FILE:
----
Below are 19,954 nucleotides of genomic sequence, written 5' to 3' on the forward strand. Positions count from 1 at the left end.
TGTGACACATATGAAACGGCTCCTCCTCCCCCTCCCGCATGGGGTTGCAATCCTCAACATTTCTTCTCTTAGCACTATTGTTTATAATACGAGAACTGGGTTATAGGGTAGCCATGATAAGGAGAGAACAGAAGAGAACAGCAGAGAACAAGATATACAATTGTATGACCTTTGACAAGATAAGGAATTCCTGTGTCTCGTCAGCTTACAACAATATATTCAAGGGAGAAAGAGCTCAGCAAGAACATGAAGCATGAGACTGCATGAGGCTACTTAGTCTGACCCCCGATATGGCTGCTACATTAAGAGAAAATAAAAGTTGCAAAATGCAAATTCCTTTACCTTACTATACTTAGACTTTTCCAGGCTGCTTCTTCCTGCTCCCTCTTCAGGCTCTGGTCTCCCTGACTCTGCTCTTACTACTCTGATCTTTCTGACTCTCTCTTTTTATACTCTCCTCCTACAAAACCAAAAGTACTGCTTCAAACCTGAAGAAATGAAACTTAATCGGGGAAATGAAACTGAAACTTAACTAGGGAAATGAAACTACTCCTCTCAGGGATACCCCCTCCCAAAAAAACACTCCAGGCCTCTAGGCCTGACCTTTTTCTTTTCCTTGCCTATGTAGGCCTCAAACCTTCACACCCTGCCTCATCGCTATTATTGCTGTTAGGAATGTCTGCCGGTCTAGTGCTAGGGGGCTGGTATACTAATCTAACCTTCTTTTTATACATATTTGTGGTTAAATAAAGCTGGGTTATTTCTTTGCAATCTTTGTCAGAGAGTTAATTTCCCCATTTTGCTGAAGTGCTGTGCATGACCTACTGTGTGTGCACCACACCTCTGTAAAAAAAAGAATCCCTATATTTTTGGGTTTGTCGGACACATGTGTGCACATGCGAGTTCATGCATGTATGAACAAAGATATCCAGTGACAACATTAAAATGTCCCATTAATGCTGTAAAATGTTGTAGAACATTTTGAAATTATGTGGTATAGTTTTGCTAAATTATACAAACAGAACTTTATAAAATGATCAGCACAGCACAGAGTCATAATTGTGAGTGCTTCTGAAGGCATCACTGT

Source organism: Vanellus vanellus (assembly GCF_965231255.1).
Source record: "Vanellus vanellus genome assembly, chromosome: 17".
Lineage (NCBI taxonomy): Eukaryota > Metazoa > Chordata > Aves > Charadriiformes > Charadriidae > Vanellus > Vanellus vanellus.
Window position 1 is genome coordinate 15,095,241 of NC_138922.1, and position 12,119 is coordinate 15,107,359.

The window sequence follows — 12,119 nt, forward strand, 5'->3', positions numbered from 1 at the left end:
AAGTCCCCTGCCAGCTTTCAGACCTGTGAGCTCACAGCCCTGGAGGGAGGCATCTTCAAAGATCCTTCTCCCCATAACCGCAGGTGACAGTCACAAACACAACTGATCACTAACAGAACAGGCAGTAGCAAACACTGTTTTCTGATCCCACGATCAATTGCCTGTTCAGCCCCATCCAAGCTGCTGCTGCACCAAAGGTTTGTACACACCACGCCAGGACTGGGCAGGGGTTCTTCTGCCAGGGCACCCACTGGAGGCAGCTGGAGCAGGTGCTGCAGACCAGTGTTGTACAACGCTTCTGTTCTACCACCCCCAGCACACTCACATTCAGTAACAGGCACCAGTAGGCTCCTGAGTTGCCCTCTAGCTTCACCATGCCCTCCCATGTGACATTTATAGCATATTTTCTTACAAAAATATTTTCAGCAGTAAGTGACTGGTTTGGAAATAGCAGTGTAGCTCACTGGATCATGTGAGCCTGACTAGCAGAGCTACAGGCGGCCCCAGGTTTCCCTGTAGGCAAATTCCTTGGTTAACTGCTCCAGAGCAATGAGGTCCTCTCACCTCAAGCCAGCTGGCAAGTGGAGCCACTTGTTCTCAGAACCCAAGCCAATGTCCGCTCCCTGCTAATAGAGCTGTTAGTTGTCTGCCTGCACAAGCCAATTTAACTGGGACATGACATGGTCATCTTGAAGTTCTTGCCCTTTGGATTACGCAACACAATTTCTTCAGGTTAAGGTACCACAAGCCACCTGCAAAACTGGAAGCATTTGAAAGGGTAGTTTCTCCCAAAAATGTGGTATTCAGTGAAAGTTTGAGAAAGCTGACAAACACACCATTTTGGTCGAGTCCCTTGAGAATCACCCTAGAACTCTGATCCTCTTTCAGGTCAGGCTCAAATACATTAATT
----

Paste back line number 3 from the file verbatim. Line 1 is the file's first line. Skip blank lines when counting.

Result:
Source organism: Vanellus vanellus (assembly GCF_965231255.1).